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September 8, 2010
England's coach, Andy Flower, has appealed to the British public to get involved in the forthcoming one-day series despite the ongoing allegations involving Pakistan's cricketers, after their six-wicket victory in Tuesday's second Twenty20 at Sophia Gardens was marred by one of the poorest attendances ever seen for a home international.
Only 5,821 tickets were sold for second match in three days in Cardiff, which is barely a third of the ground's 15,000 capacity. The midweek scheduling didn't help the ticket sales, nor did the autumnal weather, but the sense of anticlimax was exacerbated by Pakistan's collapse to 89 all out, their lowest total in 40 Twenty20 internationals.
"It was a strange atmosphere," admitted Flower. "That must be the smallest crowd I've ever been involved in with an England team in England [sic]. It's a real pity. Perhaps the weather didn't help on Tuesday but no-one wants our national side to play in front of such a small crowd. And the fact that we dominated so completely meant that it wasn't a great contest for the people who did come either. It was great for us to dominate but not a brilliant match for the crowd."
This time last year, England were being thrashed 6-1 in a dreadfully received seven-match one-day series that took place only days after the completion of the Ashes, and though England are the side in the ascendancy on this occasion, their opponents are in such disarray that a similarly one-sided conclusion to the summer would appear to be on the cards.
"There's inevitably a bit of a gloomy atmosphere at the moment, and with the sullying of cricket's name and reputation that's understandable," said Flower. "It's a pity because we are playing some outstanding cricket. We have got on with our jobs in a professional manner. We have won two games comfortably and for the skills of the bowlers in particular to be overshadowed so completely is sad.
"It's fair to say it was the same in the Test series too," he added. "Not just at Lord's but throughout there were some great performances, like Trott and Broad's partnership and some others, but they have been overshadowed by controversy. I'm sure the players have some strong views on the issues the game is facing but they have gone about their work and put those issues to the back of their minds, and that's a tribute to them."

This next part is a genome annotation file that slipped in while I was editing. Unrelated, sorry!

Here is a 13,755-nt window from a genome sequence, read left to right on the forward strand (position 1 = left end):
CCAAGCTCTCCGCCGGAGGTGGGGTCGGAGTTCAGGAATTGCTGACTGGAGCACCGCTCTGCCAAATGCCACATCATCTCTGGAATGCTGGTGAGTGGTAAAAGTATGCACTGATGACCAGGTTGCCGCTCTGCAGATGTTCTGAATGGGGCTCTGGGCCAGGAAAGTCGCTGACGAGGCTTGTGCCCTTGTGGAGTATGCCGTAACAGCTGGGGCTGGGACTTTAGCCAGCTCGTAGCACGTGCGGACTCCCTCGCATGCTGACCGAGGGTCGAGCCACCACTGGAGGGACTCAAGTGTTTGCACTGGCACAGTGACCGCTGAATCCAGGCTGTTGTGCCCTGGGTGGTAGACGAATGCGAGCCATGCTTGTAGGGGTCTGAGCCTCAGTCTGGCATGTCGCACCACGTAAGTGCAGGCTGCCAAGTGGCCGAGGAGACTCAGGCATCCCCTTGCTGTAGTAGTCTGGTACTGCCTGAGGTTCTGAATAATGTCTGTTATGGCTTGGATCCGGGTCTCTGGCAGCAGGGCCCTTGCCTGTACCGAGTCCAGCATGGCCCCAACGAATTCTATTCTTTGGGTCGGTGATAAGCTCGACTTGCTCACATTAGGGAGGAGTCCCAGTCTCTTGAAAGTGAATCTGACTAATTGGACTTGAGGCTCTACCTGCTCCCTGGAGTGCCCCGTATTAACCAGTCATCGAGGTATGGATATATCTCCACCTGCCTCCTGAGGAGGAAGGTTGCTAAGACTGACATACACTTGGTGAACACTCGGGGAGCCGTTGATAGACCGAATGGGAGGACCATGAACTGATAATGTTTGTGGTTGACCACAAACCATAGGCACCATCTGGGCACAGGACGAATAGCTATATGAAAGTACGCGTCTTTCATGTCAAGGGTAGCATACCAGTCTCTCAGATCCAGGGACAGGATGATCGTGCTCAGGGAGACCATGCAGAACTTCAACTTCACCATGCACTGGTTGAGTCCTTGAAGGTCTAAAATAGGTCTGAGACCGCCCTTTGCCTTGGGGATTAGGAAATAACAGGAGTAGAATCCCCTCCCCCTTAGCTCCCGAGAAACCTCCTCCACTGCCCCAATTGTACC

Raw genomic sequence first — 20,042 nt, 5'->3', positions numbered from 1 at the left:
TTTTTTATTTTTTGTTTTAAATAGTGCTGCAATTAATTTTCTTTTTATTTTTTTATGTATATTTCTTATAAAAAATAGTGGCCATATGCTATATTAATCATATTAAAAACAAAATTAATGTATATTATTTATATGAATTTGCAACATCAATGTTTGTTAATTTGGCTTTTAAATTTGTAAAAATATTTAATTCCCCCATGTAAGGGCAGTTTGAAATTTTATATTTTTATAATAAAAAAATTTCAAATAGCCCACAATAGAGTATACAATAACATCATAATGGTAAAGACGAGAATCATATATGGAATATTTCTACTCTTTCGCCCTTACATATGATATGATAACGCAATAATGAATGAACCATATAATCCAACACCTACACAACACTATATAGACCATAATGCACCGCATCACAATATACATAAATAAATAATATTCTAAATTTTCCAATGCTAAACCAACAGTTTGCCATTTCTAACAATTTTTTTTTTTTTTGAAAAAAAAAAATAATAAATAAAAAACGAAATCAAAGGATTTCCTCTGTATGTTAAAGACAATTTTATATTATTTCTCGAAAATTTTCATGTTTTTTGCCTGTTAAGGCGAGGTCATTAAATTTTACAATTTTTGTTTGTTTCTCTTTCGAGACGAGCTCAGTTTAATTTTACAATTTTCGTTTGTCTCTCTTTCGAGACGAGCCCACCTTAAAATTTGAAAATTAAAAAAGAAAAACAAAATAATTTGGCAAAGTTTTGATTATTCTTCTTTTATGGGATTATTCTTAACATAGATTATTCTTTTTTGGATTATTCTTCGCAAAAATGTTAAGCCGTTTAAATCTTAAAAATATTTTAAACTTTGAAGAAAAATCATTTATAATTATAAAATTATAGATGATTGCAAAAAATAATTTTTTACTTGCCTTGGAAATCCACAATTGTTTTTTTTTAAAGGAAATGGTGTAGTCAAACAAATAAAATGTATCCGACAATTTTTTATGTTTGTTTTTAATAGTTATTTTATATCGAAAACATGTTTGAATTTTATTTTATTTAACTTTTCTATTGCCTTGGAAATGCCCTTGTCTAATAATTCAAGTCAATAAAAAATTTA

In the aftermath of Tuesday's second match, England's Twenty20 captain Paul Collingwood reminded the ECB that he and his fellow international cricketers had been warning of the dangers of overkill for the past ten years. It was a stance that Flower appeared to back in a thinly veiled criticism of the scheduling.
"To have two Twenty20 games at the same venue at this stage of the season might have been an error," he said. "It's something the ECB might want to look at. None of us want to see small crowds but we don't know what the attendances will be like at the one-dayers yet. Hopefully the English cricketing public will come and support their team. We're playing some good cricket and I think our ground-fielding and bowling in the Twenty20 matches provided really good entertainment. We all hope people turn up in great numbers for the last five matches."
He denied, however, that his players were just longing for the summer to come to an end. "The guys are really looking forward to the one-day series," he said. "They love playing for England and they are highly motivated and proud to represent their country. All the other stuff that is being alleged I think has highlighted our guys' appreciation of representing their country in a fair and proud manner. Sometimes you can forget simple things like that and I think this business has emphasised to them how proud they are and the responsibilities they face."
Pakistan, meanwhile, face a struggle to raise their game despite the furore that is surrounding them, but Flower insisted that that was not his team's concern. "That's a situation that we can't do too much about at the moment," he said. "The bottom line for spectators is that they want to be entertained and whatever problems Pakistan have, they will play attacking cricket as we will too. So I'm very hopeful some good cricket will be played in the 50-over games."
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